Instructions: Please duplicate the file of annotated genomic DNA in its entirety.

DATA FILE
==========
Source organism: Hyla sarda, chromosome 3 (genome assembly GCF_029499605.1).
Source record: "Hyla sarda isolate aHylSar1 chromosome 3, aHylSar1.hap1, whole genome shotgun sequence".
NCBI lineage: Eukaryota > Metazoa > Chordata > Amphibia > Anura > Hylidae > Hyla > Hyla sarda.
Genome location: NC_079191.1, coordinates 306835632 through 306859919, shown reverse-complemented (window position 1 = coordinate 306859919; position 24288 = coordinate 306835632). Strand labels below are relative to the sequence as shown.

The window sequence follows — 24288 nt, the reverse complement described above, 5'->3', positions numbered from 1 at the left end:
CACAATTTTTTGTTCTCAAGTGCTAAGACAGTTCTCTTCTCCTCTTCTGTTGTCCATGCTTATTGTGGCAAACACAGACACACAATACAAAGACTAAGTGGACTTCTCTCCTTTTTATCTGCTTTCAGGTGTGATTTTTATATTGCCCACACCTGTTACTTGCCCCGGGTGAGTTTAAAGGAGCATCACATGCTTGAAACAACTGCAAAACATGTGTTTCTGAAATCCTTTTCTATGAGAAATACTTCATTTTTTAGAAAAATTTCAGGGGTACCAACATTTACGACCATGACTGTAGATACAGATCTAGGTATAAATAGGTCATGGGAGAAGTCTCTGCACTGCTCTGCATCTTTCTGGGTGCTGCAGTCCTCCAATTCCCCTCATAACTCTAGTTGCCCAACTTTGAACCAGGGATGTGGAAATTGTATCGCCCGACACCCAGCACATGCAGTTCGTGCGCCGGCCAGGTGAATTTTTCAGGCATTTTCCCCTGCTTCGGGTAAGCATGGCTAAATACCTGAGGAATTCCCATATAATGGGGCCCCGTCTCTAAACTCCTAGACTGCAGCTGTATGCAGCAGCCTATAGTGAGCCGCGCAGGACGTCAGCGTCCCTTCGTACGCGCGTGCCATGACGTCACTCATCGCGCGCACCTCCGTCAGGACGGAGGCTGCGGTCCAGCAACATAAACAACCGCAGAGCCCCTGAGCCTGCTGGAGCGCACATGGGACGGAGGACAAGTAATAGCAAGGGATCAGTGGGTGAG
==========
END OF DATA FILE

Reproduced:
Source organism: Hyla sarda, chromosome 3 (genome assembly GCF_029499605.1).
Source record: "Hyla sarda isolate aHylSar1 chromosome 3, aHylSar1.hap1, whole genome shotgun sequence".
NCBI lineage: Eukaryota > Metazoa > Chordata > Amphibia > Anura > Hylidae > Hyla > Hyla sarda.
Genome location: NC_079191.1, coordinates 306835632 through 306859919, shown reverse-complemented (window position 1 = coordinate 306859919; position 24288 = coordinate 306835632). Strand labels below are relative to the sequence as shown.

The window sequence follows — 24288 nt, the reverse complement described above, 5'->3', positions numbered from 1 at the left end:
CACAATTTTTTGTTCTCAAGTGCTAAGACAGTTCTCTTCTCCTCTTCTGTTGTCCATGCTTATTGTGGCAAACACAGACACACAATACAAAGACTAAGTGGACTTCTCTCCTTTTTATCTGCTTTCAGGTGTGATTTTTATATTGCCCACACCTGTTACTTGCCCCGGGTGAGTTTAAAGGAGCATCACATGCTTGAAACAACTGCAAAACATGTGTTTCTGAAATCCTTTTCTATGAGAAATACTTCATTTTTTAGAAAAATTTCAGGGGTACCAACATTTACGACCATGACTGTAGATACAGATCTAGGTATAAATAGGTCATGGGAGAAGTCTCTGCACTGCTCTGCATCTTTCTGGGTGCTGCAGTCCTCCAATTCCCCTCATAACTCTAGTTGCCCAACTTTGAACCAGGGATGTGGAAATTGTATCGCCCGACACCCAGCACATGCAGTTCGTGCGCCGGCCAGGTGAATTTTTCAGGCATTTTCCCCTGCTTCGGGTAAGCATGGCTAAATACCTGAGGAATTCCCATATAATGGGGCCCCGTCTCTAAACTCCTAGACTGCAGCTGTATGCAGCAGCCTATAGTGAGCCGCGCAGGACGTCAGCGTCCCTTCGTACGCGCGTGCCATGACGTCACTCATCGCGCGCACCTCCGTCAGGACGGAGGCTGCGGTCCAGCAACATAAACAACCGCAGAGCCCCTGAGCCTGCTGGAGCGCACATGGGACGGAGGACAAGTAATAGCAAGGGATCAGTGGGTGAG